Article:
The way we use words matters. It reveals what we are thinking and who we are.

            Clearly language changes over the years.  The way we speak now is in many ways different from the way we spoke ten years ago – or less.

            But what is a particular matter of concern for me is that language is often used in ways which diminish the meaning and power of words.

            Have you noticed how many things are now said to be ‘stunning’?  Not only the views we are assured we will experience on our holidays, but also the new housing development, the most recent offer from the supermarket and seemingly endless other things that are said to be ‘stunning’?

            The trouble is that when we want to describe something which is truly remarkable and has truly amazed us, the word ‘stunning’ has lost its power by unthinking overuse.

            Nothing it seems can any longer be said just to be ‘good’ – it has to be ‘great’.  Certainly some music, some ideas, some actions are truly ’great’ but if we don’t just describe other things as simply ‘good’ but call everything ‘great’, what word can we use to refer to something that is truly exceptional, is truly great?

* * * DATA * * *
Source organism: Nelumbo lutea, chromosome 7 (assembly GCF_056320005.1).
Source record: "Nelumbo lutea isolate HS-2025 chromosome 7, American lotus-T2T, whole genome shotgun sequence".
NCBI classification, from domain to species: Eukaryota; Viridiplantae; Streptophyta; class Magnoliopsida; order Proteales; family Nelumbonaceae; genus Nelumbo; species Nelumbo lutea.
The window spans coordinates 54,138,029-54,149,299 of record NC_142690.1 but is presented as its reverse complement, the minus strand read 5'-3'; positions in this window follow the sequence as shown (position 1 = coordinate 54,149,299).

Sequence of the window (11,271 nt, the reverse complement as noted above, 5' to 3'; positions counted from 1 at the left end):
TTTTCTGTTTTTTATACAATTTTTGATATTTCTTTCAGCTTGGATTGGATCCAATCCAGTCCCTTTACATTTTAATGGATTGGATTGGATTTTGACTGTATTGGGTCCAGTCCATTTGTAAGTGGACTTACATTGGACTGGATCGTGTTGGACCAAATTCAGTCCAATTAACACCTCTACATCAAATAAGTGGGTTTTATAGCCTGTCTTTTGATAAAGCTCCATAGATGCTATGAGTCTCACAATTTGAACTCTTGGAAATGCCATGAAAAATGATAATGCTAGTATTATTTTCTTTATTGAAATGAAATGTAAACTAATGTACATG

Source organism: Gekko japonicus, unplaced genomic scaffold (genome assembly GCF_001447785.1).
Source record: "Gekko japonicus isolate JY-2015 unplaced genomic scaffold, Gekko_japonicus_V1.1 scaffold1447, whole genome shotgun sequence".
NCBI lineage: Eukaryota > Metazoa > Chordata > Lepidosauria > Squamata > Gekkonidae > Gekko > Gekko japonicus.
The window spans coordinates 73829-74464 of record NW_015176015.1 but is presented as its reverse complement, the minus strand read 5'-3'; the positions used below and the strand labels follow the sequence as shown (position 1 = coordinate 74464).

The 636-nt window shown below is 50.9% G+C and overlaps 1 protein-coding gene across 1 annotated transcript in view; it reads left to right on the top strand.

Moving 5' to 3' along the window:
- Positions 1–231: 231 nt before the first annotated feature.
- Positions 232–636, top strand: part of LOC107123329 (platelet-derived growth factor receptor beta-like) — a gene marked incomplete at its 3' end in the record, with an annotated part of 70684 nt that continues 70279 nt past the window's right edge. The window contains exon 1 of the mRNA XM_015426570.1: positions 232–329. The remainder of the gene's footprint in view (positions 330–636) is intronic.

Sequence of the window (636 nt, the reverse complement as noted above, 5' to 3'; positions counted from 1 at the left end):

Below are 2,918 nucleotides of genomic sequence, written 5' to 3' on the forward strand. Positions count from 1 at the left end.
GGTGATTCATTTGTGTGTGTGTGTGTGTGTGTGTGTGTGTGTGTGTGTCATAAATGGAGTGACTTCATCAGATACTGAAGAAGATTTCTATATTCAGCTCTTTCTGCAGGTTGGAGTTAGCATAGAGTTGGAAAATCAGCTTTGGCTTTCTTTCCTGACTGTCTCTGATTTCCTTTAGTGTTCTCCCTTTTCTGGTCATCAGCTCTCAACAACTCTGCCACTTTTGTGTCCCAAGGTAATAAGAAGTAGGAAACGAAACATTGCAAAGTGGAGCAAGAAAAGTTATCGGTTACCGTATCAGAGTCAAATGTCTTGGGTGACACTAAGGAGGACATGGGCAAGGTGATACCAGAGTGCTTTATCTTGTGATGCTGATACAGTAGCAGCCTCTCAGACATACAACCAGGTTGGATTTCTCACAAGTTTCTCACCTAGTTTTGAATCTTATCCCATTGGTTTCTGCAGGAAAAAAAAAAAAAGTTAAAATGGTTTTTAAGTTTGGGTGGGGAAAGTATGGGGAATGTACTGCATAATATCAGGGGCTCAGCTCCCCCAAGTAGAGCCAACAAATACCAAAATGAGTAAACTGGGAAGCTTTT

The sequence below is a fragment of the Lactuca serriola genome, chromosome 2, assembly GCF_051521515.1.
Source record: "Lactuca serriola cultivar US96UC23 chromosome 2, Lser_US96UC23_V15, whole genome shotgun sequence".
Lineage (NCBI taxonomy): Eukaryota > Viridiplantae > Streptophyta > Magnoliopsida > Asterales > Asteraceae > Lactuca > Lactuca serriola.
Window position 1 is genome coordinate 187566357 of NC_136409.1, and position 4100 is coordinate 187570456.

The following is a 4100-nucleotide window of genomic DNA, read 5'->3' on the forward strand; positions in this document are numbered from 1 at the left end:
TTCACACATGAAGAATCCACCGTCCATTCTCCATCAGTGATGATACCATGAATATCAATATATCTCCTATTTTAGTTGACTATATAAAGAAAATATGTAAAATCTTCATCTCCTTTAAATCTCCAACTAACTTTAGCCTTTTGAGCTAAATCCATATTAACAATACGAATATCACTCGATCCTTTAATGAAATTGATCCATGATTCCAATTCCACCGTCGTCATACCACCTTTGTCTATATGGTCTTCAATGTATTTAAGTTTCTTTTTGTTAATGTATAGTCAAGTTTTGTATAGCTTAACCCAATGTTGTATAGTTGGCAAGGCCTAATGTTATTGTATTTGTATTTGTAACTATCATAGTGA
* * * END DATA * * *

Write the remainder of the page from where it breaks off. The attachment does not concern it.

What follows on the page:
The meaning of the word has been diminished.  I was told by a bank clerk on the phone to ‘Have a great day!’  What ??

            Language usage that diminishes the power of a word is careless and in the long run damaging.  It’s good to tell a child that their work is ‘good’ or even ‘very good’ but tell them the work is ‘terrific’ ‘fantastic’ unless it is truly exceptional, and we give the child a wrong sense of true value.

            These I think are important things but there are many other modern usages that don’t really matter but which are a potential cause of irritation (and it’s not good to irritate people!).  One usage that irritates me is the response to a simple request that tells me it is ‘No problem!’  I enjoyed the scene in a TV play where a character went into a pub and asked for a pint of beer and when told ‘No problem!’ replied ‘I didn’t foresee that there would be a problem!’  Good for him!

            Personally I quite like to be called ‘mate’ in a casual encounter but a friend of mine (in his seventies) finds it irritating and is inclined to say when addressed as ‘mate’ :’I don’t know you; you don’t know me; and I’m old enough to be your grandfather.  I am not your mate.’  A bit harsh but I see his point – inappropriate intimacy.

            Have you noticed the tendency for people in interview situations on TV to begin every answer with ‘So…’?  It’s a modern American usage replacing the more usual English ‘Well…’  Neither means anything – it’s just a way of hesitating before giving an answer. I had never noticed it until someone told me how irritating she found it – but now I do notice it! 

                                                                                       Geoffrey Bamford